City News

Hopelessly homeless

Alex Greenwich is on SBS’s Filthy Rich and Homeless. Photo: Mark Rogers, SBS.

By Alex Greenwich

Large scale disasters that threaten life are often declared state emergencies, initiating urgent action across all government agencies to make people safe and help them get back on their feet. Homelessness is putting tens of thousands of lives at risk and needs a similar response. Just like a bushfire, homelessness can burn through a person’s entire life, and like a flood it can wash away all hope.

Homelessness has reached epidemic levels: 38,000 people in NSW don’t have a home; we have the highest proportion of people who are homeless and 37 per cent rise in NSW since 2011 is double the national homelessness rate.

We only see the tip of the homelessness iceberg: only seven per cent of people who are homeless are sleeping rough. Another 16 per cent are in crisis services, 18 per cent in boarding houses, 14 per cent couch surfing, nine per cent in temporary lodgings and 45 per cent in severely overcrowded homes.

All these situations risk life, safety, health and wellbeing. People are at risk of violence, robbery and intimidation, and more likely to be in trouble with the law. Without secure housing, you can’t treat health conditions and new ones develop. Getting and keeping a job is near impossible.

During the SBS Filthy, Rich and Famous program, I experienced firsthand for a short time what it was to be homeless. I slept on park benches, run down boarding houses and crisis hostels. I heard from many people about losing hope and a sense of purpose, like the couch surfers who had to trade sex for a place to stay. I also learned about resilience and how people pick themselves up as well as how they struggle to get back on their feet.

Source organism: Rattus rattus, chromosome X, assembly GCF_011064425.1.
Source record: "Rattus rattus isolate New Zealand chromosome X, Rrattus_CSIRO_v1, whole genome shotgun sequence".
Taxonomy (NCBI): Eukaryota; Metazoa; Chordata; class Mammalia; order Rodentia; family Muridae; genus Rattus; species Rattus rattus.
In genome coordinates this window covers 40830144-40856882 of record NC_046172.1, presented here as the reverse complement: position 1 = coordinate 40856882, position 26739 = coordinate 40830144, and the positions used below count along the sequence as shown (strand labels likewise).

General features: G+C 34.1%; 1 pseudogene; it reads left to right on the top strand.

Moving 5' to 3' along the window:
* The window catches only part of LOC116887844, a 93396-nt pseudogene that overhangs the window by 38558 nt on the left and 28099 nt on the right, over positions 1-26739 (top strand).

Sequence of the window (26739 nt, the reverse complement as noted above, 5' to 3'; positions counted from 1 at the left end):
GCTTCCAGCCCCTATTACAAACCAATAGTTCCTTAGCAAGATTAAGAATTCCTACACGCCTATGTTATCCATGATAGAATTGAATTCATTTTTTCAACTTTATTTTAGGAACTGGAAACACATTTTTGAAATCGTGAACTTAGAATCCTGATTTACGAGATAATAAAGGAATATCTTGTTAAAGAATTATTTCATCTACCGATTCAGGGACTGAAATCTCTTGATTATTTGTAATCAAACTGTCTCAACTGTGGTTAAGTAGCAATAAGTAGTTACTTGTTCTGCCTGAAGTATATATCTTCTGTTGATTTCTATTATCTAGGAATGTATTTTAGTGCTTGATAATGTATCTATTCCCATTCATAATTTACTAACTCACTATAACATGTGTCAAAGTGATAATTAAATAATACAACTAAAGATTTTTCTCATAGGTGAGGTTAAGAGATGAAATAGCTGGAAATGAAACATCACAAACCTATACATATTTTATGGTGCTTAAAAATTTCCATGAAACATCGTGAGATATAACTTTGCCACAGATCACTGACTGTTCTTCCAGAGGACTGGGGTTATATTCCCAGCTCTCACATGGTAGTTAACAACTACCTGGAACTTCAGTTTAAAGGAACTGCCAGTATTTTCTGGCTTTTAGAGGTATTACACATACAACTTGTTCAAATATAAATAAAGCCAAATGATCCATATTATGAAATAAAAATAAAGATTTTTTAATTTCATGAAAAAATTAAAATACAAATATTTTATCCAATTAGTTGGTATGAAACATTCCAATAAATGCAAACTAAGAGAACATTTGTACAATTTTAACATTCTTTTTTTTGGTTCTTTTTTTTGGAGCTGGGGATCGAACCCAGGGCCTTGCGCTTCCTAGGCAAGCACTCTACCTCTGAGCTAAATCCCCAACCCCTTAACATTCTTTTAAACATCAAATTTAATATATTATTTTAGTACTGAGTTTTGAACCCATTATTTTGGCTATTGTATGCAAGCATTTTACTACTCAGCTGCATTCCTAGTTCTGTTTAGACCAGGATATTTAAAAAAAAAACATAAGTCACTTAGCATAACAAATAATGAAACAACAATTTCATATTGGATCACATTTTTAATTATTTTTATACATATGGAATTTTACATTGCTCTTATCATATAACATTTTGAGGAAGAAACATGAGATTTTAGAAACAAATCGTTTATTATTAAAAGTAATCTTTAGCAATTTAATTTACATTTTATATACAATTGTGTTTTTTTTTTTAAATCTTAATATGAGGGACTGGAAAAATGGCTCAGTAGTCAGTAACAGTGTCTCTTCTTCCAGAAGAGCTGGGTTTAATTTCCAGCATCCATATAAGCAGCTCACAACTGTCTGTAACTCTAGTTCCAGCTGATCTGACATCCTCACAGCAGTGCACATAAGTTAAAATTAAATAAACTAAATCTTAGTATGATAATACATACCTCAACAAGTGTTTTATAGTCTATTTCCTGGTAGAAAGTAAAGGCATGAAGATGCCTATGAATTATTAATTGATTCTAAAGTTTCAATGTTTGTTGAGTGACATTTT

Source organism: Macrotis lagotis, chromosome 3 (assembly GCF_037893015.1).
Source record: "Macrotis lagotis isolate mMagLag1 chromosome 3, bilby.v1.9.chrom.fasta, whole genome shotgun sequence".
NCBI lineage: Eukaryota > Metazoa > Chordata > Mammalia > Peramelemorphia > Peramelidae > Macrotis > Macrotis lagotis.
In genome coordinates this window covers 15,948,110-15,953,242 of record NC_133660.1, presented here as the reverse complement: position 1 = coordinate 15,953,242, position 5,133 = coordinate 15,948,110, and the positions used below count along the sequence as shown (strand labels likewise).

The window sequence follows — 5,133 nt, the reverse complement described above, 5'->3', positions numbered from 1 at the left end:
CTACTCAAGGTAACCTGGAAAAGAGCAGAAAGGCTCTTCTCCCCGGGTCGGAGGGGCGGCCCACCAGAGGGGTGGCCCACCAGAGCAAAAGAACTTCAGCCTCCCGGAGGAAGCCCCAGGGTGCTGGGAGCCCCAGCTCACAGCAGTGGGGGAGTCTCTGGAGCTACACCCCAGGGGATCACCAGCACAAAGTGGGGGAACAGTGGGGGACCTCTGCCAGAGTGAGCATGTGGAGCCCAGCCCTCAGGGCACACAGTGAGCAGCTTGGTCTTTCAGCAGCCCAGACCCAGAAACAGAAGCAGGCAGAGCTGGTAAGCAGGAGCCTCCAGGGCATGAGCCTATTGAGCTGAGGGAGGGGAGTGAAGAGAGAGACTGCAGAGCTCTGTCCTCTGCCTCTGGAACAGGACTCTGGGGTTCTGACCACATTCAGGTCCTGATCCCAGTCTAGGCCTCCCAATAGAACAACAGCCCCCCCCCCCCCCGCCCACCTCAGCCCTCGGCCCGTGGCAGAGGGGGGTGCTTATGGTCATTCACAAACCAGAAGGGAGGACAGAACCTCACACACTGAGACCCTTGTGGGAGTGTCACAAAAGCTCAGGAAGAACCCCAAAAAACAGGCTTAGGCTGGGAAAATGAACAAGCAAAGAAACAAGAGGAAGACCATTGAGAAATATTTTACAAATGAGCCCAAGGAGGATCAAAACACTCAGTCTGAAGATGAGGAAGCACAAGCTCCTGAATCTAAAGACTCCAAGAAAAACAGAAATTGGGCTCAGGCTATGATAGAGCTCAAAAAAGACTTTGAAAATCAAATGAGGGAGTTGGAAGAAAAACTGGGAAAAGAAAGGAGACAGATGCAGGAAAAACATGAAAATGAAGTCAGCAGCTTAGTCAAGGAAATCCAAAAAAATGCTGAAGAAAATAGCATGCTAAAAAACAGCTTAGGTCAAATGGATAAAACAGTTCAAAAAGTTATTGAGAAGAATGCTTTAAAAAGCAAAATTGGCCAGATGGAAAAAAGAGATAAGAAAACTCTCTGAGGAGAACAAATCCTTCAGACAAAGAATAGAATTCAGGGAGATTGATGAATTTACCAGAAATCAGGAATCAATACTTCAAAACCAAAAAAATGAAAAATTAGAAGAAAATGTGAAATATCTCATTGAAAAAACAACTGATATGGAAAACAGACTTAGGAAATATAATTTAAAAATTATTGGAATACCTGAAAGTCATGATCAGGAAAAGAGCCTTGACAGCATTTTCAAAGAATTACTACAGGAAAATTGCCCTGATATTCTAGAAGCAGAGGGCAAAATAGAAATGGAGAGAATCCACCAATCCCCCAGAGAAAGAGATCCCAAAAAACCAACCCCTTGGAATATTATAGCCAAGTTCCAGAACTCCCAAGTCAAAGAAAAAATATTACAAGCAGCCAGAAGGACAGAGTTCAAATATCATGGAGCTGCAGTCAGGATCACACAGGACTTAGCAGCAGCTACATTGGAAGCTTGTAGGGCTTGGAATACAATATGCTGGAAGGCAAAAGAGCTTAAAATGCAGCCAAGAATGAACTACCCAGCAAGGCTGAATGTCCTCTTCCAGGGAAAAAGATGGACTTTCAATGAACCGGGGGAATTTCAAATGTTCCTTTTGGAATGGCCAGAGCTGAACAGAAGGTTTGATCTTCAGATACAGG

People experiencing homelessness are the same as us only they’ve had bad luck, often a lot of it. People don’t choose to be homeless; the causes are out of their control and include domestic and family violence, health and mental health issues, trauma, job loss and poverty. Nearly one third of people using homelessness services are women and children escaping domestic violence.

The social housing waiting list has 60,000 tenancies waiting for a home – some waiting for decades – and  less than one per cent of private rentals are affordable for people on low incomes, so people simply have no safe housing options. Unless we take coordinated urgent action, homelessness will only escalate further.

Los Angeles declared a “shelter crisis” and put in place emergency measures to house its 28,000 city residents who are homeless. New Zealand Prime Minister Jacinda Ardern committed to getting rough sleepers off the street with a $100 million emergency housing package. We can solve homelessness if we give it priority: the national ‘Everybody’s Home’ campaign identifies immediate and long term solutions.

Right now we could provide emergency housing in empty and unused government properties like Sirius in The Rocks, largely empty for over a year. Housing First – providing a home with living skills, drug, alcohol and mental health support – works and we could extend this. We could send homelessness services into prisons early to prevent homelessness on release. We could waive charges for government services like getting ID and increase help for social housing forms to better identify people with high level complex needs.

The real solution is to expand social and affordable housing. We need to build 5,000 new social housing properties each year until 2026 to meet need and we must mandate for at least 15 per cent of housing in major redevelopment projects to be social and affordable rental housing. Redevelopment of government land should have more low cost housing. The massive redevelopment proposals for Waterloo will deliver less than 150 new homes!

FACS Housing and non-government organisations using assertive housing outreach to people sleeping rough is good and the new Homelessness Strategy includes a focus on whole of government coordination, but we are still only tinkering at the edges. The Premier responded to my question in Parliament that the government wants to end homelessness by 2030. This will only happen if build many more new low cost homes.

Selling off inner city public housing to build homes on the city fringes won’t help. It caused distress and loss of community for Millers Point tenants and UNSW City Futures Research Centre data shows little impact on waiting lists because most new homes are only replacement stock.

Homelessness will continue to surge if we don’t get homes for the people who need them, and we will have bigger social and economic problems. We have the money and committed homelessness services. The government must treat homelessness as a state of emergency and take immediate action to get everyone safely housed.

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